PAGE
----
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All About Pork


Pork is a great animal to raise and to eat, as every part of the animal can be consumed. Pigs are principally raised in factory farms, and slaughtered at around four to six months of age. These are called fattening pigs. However, the term “pork” refers to not only to fattening pigs, but also to older pigs, such as boars (an uncastrated male pig whose meat is firm and strong) and sows (female pigs whose meat is usually only of mediocre quality), to charcuterie (deli meat that is tender and savory), and to piglets (3 month old pigs whose meat is white and succulent).


Each cut of meat will have different a different texture and flavor, and how tender the meat is will largely depend on how the meat is cooked. Refer to our guide below to learn about the best cooking methods for each cut of meat.


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Pork chops, filet, filet mignon, pig feet, bacon, cutlets, pork belly

To sauté pork, put your skillet on high heat until it smokes a bit. Add in some oil, and cook the pork slices through until slightly brown. There should be no pink left. Take the pork out of the pan and set aside. If you are stir frying vegetables or a sauce, prepare that now, then add the pork back in at the last minute to mix the flavors a bit.



Pork chops, cutlets, filet, filet mignon, pigs feet, spare rib

Flavoring the pork:

1) Brine – soaking thick cuts of meat in saltwater for around 3 hours
2) Marinate – soaking thin or thick cuts of meat in seasonings/sauces for 30min to an hour
3) Rub – rubbing salt, pepper, or other herbs and spices on a piece of meat – should not be used on meat cooked over medium (too dry)

Cooking the pork:

1) Thin chops should be cooked hot and fast! Spend only one minute on each side, and get that baby off before overcooking.
2) Thick chops should be cooked at a lower heat for a longer amount of time. Sear the sides first at a high heat for one minute on each side, lid closed, then turn the heat down (or move the chops to a cooler part of your grill), and cook for about 3 minutes on each side, lid closed.
3) After cooking the chops, they must “rest”. This is important as it lets the meat become a bit softer and juicier. Place the meat on a plate and let them rest for 5 to 10 minutes. The step will make the difference between mediocre and great meat.


Rack of ribs, pork loin, pork shoulder, filet, filet mignon, pork leg, sirloin, tenderloin

Roasting is cooking the meat in the oven, uncovered, and without any added liquid. If you add liquid, you’re poaching your pork.
Preheat your oven to 450°F. In a bowl, mix your seasoning (usually one tbsp. of olive oil with salt, pepper, and any herbs). Rub the seasoning all over your pork roast, and then lay the pork in a shallow roasting pan, fat side up. Don’t remove the fat yet. Cook for about an hour and a half, until the internal temperature reaches 145. Take it out, place it on a serving plate, cover with foil, and let rest for 10 minutes before slicing. Slice your pork against the grain as this will give you more tender pieces.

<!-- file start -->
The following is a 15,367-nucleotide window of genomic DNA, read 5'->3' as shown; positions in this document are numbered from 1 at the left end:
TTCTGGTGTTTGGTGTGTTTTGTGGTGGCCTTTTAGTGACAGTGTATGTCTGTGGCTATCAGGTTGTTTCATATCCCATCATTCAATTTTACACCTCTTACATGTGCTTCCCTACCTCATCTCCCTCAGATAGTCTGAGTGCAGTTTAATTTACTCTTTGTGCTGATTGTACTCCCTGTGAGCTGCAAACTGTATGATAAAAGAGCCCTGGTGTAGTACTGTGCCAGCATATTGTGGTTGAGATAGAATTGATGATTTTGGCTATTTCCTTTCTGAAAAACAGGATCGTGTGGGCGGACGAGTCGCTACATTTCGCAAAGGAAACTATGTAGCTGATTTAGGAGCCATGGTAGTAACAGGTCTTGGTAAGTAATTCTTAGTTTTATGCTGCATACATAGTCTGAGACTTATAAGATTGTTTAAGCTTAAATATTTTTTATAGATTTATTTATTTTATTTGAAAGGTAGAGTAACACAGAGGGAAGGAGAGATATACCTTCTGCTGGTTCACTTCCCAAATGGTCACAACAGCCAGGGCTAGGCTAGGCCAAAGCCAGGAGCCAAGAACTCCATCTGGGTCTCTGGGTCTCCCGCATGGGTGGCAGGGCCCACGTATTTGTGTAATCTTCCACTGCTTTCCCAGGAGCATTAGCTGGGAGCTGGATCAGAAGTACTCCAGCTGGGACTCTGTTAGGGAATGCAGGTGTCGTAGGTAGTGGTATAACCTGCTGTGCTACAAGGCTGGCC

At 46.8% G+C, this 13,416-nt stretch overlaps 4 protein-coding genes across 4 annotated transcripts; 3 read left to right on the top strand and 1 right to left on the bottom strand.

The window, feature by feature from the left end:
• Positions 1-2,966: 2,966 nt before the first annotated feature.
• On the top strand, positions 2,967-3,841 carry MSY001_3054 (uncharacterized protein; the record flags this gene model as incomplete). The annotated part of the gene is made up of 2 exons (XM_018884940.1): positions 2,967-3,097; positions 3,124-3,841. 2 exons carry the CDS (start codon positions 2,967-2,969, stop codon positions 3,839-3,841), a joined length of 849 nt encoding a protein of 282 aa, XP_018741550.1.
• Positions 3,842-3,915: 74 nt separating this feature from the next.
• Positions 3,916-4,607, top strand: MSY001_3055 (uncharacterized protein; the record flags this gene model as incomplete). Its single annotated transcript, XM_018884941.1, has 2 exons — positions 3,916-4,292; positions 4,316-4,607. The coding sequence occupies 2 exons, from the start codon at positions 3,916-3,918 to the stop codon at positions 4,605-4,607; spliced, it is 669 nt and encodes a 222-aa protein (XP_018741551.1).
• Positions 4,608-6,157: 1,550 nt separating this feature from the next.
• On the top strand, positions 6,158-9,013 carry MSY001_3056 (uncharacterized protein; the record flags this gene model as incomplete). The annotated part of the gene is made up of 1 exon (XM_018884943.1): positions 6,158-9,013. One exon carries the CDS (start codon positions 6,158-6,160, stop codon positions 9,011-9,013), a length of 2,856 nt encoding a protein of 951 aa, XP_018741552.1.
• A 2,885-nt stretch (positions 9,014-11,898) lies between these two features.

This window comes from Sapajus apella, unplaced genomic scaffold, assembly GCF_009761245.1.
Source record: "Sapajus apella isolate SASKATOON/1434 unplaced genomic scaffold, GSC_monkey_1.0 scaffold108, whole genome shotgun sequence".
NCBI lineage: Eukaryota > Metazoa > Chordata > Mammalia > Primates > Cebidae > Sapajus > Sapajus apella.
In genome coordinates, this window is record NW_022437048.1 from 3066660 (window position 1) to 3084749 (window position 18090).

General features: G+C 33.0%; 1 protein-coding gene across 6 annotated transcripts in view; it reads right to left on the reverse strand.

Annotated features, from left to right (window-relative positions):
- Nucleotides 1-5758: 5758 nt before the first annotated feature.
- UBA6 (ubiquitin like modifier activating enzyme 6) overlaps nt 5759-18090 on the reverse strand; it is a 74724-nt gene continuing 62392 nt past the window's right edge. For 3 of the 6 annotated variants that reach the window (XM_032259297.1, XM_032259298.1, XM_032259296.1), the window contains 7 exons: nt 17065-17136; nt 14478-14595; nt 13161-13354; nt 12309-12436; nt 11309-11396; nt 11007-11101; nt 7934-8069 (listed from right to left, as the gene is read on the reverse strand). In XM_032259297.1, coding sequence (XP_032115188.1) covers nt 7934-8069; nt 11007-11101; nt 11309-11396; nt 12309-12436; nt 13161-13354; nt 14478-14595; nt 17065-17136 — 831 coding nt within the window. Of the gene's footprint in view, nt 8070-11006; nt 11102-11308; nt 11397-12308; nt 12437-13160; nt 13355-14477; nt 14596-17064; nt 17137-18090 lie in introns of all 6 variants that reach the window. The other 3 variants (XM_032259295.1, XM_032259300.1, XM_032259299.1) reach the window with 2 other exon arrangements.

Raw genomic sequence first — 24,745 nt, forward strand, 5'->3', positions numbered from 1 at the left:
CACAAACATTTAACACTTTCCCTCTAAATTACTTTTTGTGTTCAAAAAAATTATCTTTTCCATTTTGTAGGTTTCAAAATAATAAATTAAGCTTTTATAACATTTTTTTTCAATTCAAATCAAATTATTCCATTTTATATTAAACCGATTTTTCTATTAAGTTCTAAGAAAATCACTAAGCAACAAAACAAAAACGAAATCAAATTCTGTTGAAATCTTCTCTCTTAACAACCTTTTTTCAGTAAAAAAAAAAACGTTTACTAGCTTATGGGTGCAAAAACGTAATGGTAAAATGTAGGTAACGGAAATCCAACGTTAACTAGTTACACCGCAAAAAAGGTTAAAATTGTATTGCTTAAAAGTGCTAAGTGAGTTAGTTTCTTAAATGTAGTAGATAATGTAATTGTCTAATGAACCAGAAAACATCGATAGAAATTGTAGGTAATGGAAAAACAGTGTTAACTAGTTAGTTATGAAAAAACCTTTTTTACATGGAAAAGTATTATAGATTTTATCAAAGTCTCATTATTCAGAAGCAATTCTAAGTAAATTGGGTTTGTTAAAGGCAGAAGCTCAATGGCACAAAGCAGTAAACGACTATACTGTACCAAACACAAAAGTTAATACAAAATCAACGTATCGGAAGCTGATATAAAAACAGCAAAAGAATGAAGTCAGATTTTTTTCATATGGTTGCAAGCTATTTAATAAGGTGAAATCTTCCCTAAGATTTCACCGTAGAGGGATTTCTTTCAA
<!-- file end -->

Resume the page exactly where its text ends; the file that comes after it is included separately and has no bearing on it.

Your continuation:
stew or slow cooking

Pork loin, pork shoulder, pork belly

The best part about slow cooking pork (or any meat) is that you can buy cheaper cuts of meat, and they’ll turn out just as juicy and tender as any other cut. There will always be a ton of flavor, so playing around with different spices and herbs can be fun! Place your pork along with the other ingredients and spices in your slow cooker, or pot. Cook on low, covered, for about 7 hours. Check every few hours, and stir, until the pork is cooked through.


Pork loin, pork shoulder, ham, pig feet, spare rib

Poaching is a great method, as it retains moisture and flavor. Place your meat in a large pot, and cover entirely in cold liquid. Add any flavoring, such as bay leaves, garlic, or herbs, bring the liquid to a boil, and spoon out any foam that forms on top. Once boiling, reduce the heat so that the liquid only simmers. To check how well your meat is cooking, take out a piece of your pork and either measure the temperature (should be 145°F), or cut it open with a knife to see if the juices run clear. Let rest for ten minutes on a plate, covered in foil, then serve.


Rack of ribs, ham, pork shoulder

Braising is a method where the meat is seared, then slow cooked in a slowly simmering liquid. To do this, use a large Dutch oven, or slow cooker. You can also sear the meat on the stove and slow cook in the oven by transferring to meat to a large platter filled with liquid.
Butter or oil the bottom of your cooking surface on medium high heat, then sear the meat on both sides until slightly charred. Add vegetables and cook for 10 minutes until browned and soft. Then add your liquid, such as stock, wine, or water. Cover and slow cook for about 3 hours on low, until the meat is falling off the bone.

Choose meat that is pink and firm with some white fat, but not too much. Pork always makes a great main dish, as you can pair it with a multitude of different vegetables, sauces, and herbs (thyme, rosemary, and sage are always good picks).

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Chef Tips and Tricks

How to trim and tie a roast

In this video, we show you the best way to trim and tie a roast, all by yourself! You don't need the butcher or supermarket to do it for you when it's so easy to do it at home. 

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